The Declaration on the Elimination of Violence Against Women, adopted by General Assembly Resolution six months after the Second World Conference on Human Rights in 1993, expands upon the articulation of violence against women of Vienna Declaration and Program of Action, stating “Violence against women shall be understood to encompass, but not be limited to, the following: . . . Physical, sexual and psychological violence occurring in the family . . . Physical, sexual and psychological violence occurring within the general community, including rape, sexual abuse, sexual harassment and intimidation at work, in educational institutions and elsewhere, trafficking in women and forced prostitution; Physical, sexual and psychological violence perpetrated or condoned by the State, wherever it occurs.”  While illustrating the connections between trafficking and forced prostitution, the Declaration on the Elimination of Violence Against Women underscores the level of violence that women victims of trafficking experience.

The 1995 Beijing Platform for Action defines trafficking in women as a form of gender-based violence (Paragraph 100) and represents a commitment by governments to enact preventative measures to protect women from trafficking, such as the enforcement of laws, the provision of legal protection and medical assistance.  (Strategic Objective C.2 108 (q)).  The document emphasizes the need for States to address the “root factors, including external factors, that encourage trafficking in women and girls for prostitution and other forms of commercialized sex, forced marriages and forced labor in order to eliminate trafficking in women, including by strengthening existing legislation with a view to providing better protection of the rights of women and girls and to punishing the perpetrators, through both criminal and civil measures.”  (Strategic Objective D.3 131(b)). The Beijing Platform for Action also encourages States to implement the 1949 Convention for the Suppression of the Traffic in Persons and of the Exploitation of the Prostitution of Others of Others and other relevant instruments.  (Strategic Objective C.5. (123)).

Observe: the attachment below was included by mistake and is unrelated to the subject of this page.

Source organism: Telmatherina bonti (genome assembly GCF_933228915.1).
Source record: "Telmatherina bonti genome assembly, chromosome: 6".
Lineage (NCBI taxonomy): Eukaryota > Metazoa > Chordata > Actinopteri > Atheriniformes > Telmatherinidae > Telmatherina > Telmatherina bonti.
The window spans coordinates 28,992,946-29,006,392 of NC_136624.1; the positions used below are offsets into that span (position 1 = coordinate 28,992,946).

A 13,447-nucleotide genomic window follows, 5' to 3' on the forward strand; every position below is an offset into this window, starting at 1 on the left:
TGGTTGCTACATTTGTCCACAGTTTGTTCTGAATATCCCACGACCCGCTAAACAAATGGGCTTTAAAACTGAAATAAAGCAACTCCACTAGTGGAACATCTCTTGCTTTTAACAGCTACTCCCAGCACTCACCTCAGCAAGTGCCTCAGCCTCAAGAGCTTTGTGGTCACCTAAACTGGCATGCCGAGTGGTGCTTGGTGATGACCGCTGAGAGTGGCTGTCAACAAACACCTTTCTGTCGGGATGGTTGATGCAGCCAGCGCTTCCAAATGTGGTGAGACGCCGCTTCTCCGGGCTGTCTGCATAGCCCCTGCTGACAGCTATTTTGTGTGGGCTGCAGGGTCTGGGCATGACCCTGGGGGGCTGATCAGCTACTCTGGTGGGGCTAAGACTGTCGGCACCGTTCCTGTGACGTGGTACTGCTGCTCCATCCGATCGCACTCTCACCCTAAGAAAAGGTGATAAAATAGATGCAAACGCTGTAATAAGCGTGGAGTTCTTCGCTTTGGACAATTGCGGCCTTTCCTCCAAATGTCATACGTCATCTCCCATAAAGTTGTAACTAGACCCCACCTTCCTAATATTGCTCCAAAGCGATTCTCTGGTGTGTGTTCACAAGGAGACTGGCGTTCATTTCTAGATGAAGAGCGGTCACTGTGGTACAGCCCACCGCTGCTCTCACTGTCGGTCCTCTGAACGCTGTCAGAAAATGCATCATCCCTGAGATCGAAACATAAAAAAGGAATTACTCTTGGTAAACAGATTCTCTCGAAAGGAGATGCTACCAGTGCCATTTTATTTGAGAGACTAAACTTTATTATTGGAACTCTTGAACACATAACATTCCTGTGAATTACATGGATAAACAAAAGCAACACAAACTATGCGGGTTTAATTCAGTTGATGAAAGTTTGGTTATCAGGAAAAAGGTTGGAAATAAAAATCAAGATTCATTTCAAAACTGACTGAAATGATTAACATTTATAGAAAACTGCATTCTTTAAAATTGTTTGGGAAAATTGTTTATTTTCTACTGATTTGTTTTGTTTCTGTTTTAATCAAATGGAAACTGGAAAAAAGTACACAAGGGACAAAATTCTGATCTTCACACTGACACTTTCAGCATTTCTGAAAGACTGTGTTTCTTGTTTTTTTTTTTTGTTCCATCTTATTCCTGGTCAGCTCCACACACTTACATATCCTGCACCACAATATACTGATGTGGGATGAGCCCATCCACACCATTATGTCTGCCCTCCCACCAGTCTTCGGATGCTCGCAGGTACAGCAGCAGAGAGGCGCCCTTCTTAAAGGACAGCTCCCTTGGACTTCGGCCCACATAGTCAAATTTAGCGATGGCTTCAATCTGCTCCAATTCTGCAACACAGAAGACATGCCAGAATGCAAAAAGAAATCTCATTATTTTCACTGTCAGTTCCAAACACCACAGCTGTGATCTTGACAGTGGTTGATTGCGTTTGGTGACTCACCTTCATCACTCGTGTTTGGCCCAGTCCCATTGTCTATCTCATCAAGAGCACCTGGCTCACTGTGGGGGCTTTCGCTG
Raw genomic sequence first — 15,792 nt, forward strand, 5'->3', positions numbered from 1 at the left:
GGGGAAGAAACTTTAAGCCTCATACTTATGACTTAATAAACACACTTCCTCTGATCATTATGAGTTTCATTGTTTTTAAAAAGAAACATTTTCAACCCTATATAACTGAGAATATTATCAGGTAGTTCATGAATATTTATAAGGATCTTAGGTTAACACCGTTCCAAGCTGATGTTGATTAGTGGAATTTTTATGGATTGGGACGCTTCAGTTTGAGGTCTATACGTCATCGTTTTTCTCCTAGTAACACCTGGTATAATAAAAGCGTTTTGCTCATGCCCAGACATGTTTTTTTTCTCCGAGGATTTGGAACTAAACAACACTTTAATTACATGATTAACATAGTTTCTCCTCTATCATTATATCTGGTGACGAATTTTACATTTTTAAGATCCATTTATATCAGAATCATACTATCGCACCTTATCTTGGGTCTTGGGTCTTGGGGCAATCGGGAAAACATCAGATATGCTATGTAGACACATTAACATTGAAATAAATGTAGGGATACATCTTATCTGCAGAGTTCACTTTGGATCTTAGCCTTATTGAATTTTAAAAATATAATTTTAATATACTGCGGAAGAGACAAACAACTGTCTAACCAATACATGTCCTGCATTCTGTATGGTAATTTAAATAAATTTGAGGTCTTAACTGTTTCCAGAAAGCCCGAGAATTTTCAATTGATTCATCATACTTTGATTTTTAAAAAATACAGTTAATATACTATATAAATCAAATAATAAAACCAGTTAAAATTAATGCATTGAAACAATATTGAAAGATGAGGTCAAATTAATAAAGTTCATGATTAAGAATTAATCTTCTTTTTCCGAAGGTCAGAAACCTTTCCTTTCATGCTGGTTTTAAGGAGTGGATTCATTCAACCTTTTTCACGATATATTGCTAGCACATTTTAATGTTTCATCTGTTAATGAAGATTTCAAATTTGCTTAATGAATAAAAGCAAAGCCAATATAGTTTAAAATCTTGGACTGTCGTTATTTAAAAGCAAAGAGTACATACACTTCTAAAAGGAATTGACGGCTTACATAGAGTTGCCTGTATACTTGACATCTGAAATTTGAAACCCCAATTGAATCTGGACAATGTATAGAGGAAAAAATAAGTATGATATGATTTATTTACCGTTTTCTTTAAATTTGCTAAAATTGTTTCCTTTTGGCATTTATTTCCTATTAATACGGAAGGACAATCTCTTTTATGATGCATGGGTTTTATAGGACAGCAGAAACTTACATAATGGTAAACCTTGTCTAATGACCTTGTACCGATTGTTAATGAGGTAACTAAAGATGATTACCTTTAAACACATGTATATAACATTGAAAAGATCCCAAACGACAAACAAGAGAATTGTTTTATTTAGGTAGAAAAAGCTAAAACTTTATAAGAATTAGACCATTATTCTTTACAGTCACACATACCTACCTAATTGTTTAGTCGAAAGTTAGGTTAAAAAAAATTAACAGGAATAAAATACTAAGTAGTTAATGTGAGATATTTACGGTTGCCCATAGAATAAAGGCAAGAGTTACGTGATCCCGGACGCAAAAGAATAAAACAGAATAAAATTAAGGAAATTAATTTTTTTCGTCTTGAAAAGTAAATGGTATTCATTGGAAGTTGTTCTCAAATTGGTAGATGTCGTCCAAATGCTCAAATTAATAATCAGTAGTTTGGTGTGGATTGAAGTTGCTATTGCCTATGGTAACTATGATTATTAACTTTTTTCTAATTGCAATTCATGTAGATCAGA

In 1996 and 1997, the Special Rapporteur on Violence Against Women, Radhika Coomaraswamy, traveled to Eastern Europe to gather information on violence against women, including trafficking.  Ms. Coomaraswamy’s 1996 Report on the mission of the Special Rapporteur to Poland on the issue of trafficking and forced prostitution of women (E/CN.4/1997/47/Add.1) provided important information about the dynamics of the problem, including information about recruitment methods, trafficking routes and the difficulty of prosecuting traffickers under national law.  The Special Rapporteur issued a later report on Violence against Women (E/CN.4/1997/47), in 1997, which provided a broader analysis of the problem of trafficking.  Ms. Coomaraswamy points out that trafficking had previously been conceptualized as prostitution but, in fact, women are trafficked into “slavery-like conditions as prostitutes, domestic workers, sweatshop laborers or wives.”  She states that trafficking routes duplicate migration routes and are not necessarily only from South to North but occur regionally and within States.  The report of the Special Rapporteur also points out that because trafficking involves cross-border movement, it is an issue that should be addressed by international standards and consensus.

The Trafficking Protocol and Recent Initiatives